How to Be Successful in Self-Publishing
OR Everybody in Self-Publishing Needs to Just STOP and Take a Deep Breath
That’s exactly what I want to tell newbies in self-publishing. There seems to be such a sense of desperation out there with a plethora of people that just don’t know what they are doing. And it needs to stop. Lol. I know, good luck. I received a nasty email from someone because I dared asked to be removed from their mailing list (something I never signed up for in the first place). I looked them up, they were vanity published. Nuff said. I won’t even discuss vanity press here, I’ll save that for some other time.
Please note, just because you have someone’s email address (including publisher’s whose attention you are hoping to catch), does not give you the right to spam them. And, if you are going to be sending emails to a self-created list, there are requirements that you must include in the email, like an “unsubscribe” button.
People who consider themselves published because they are self-published or vanity published, need to be careful that they are not throwing themselves to the wolves without any professionalism or a clue as to what they are doing, and when things backfire, become angry and disgruntled. It’s not a pretty sight for publishing and gives self-publishing a bad wrap.
Everyone in self-publishing needs to take a deep breath and relax. It’s going to be ok.
There seems to be this sense of urgency, this “we have to get in on the gold rush before it’s too late” mentality. There seems to be this “upload my unfinished, unedited book and no one will notice that it’s crap” methodology happening, and it ain’t working.
Self-published people, you must:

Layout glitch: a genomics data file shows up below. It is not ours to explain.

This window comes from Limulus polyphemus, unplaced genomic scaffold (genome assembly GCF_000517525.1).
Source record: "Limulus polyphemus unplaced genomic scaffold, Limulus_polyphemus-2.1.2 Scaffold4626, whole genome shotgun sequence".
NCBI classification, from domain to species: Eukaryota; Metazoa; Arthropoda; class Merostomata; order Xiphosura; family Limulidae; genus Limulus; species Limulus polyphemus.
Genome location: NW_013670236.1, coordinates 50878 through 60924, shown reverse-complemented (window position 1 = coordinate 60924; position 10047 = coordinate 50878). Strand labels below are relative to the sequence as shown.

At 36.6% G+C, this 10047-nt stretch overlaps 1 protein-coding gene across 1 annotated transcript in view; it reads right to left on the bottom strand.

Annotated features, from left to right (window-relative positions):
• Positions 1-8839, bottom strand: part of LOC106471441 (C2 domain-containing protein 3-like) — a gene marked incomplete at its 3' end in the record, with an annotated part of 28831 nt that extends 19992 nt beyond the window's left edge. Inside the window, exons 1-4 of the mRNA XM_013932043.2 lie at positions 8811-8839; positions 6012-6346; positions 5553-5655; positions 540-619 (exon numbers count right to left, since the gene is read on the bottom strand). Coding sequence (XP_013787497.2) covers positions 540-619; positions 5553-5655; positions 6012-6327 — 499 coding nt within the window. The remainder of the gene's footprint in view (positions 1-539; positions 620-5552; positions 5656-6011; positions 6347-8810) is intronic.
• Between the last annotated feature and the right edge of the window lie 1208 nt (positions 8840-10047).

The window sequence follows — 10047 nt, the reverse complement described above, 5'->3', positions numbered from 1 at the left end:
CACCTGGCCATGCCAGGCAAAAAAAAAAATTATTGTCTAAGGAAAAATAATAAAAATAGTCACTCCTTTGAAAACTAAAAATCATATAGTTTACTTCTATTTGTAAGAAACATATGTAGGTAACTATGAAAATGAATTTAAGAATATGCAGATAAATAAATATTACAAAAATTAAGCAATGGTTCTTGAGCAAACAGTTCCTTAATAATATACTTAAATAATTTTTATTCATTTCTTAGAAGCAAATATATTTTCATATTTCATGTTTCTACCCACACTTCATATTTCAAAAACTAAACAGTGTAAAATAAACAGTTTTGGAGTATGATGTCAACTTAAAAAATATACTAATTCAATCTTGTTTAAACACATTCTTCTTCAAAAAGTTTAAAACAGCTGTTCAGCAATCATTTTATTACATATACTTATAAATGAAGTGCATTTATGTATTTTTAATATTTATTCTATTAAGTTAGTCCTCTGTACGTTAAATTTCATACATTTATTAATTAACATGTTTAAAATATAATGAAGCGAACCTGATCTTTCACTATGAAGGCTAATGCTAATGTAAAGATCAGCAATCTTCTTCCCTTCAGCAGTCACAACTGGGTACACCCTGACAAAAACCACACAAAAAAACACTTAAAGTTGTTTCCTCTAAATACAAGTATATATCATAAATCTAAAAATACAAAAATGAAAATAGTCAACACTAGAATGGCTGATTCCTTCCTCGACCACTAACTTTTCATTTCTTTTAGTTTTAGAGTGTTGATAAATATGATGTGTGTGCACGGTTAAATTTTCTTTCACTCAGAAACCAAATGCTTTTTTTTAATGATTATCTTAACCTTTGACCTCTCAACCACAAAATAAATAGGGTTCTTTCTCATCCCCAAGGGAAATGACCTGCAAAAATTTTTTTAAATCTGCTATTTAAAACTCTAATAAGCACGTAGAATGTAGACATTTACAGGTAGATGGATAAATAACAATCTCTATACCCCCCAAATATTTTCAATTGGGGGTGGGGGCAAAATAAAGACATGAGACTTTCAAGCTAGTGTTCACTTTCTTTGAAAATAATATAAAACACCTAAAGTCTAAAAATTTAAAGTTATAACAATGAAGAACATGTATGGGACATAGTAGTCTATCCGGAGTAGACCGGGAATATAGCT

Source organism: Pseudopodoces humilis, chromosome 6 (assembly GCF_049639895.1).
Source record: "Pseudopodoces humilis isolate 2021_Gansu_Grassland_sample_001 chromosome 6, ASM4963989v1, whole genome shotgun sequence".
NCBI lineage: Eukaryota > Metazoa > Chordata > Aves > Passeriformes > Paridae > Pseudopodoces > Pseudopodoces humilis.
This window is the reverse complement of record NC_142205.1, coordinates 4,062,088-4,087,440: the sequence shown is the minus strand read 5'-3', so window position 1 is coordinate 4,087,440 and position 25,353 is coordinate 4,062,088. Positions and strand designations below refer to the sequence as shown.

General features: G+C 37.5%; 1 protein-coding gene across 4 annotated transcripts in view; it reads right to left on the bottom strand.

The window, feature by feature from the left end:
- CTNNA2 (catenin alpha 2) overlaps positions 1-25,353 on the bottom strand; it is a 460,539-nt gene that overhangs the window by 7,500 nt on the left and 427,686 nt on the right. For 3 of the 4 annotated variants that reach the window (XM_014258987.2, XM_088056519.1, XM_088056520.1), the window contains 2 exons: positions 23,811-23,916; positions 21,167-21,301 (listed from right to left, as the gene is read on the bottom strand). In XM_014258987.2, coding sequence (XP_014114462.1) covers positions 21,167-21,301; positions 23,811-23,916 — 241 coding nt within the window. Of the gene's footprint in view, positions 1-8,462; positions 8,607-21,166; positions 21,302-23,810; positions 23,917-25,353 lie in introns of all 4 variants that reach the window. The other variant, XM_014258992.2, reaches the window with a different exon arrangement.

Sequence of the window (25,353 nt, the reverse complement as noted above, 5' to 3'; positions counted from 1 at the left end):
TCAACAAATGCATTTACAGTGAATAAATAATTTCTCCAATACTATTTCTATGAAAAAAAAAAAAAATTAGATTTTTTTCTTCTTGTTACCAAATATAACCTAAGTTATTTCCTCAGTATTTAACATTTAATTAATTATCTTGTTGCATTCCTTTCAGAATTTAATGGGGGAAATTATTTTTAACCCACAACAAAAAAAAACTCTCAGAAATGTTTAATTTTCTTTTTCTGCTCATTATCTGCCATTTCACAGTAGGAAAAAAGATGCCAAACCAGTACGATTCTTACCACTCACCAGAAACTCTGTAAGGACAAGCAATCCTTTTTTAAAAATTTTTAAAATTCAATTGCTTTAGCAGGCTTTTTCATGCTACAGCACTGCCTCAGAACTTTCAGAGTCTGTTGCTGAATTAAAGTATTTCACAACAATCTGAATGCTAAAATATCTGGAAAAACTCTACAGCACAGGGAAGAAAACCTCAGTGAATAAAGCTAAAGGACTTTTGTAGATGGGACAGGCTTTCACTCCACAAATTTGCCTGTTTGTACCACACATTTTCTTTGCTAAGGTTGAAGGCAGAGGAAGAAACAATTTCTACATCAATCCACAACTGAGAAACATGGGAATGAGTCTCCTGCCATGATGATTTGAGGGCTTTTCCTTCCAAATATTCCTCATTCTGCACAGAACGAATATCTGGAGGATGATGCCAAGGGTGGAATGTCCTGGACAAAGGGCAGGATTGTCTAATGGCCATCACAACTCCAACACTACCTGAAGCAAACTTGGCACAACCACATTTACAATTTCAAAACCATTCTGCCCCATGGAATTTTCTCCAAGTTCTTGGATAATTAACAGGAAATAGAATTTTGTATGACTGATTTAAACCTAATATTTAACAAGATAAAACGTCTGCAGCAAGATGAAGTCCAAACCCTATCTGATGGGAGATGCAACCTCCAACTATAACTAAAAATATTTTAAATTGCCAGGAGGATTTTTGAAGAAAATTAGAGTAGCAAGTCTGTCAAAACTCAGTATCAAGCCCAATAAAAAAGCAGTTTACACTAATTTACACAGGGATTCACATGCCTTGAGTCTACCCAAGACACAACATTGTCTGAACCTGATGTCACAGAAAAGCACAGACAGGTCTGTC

• Be professional (always)
• Do not rely on “critique groups” to edit your book (trust me on this).
• Find a GOOD editor
• Take your time with your manuscript
• Hire a professional cover artist (who uses professional images)
• Don’t try and design the cover yourself (just don’t)
• Do not ask your friends, neighbors, and countrymen to read your book (period.)
• Listen to your editor
• Hire a good proofreader (not your friend’s cousin twice-removed)
• When you think you are ready to upload your book, post a large red STOP sign above your computer. You are not ready. Repeat the above steps over and over and over before you hit the upload button.
• Do not vanity publish.
• Do not send mass emails and show everyone’s addresses. Always include an “unsubscribe” button.
Once you’ve gone public:
• Do not respond to negative reviews. DON’T. Just don’t. Turn, run, look the other away. Yell and scream at yourself but not at the reviewer, even if the reviewer is your friend, neighbor, and countrymen.
• Continue to work social media (as you have been all along) but DO NOT bombard everyone with 24/7 “Buy my Book” updates. It’s tiring and boring. And it’s not going to get us to buy your book.
• Do not send spam emails to publishers who turned you down in an attempt to “throw it in their face.” They probably will not remember you, so it’s lost yards on the football field and will only make the publisher now remember your name as an author who is foolish and unprofessional.
• Give us a glimpse of your new life as an author; feed us your hints. What have you learned? Extend a helping hand to the up and coming authors who are following you and haven’t yet made the leap themselves yet into self-publishing.
• Be positive.
• Stay professional.
• If you have gone the self-publishing, you are now a small business owner. Treat it as such.
• You’re in the publishing business now, it is not an after school assignment.
• Publishing is a small community, especially in the romance world. Don’t burn bridges. Don’t gossip. Don’t smack talk. Be kind.
• Get busy and write your next book.
• Don’t beat yourself up over what you did wrong, but learn from your mistakes and move forward.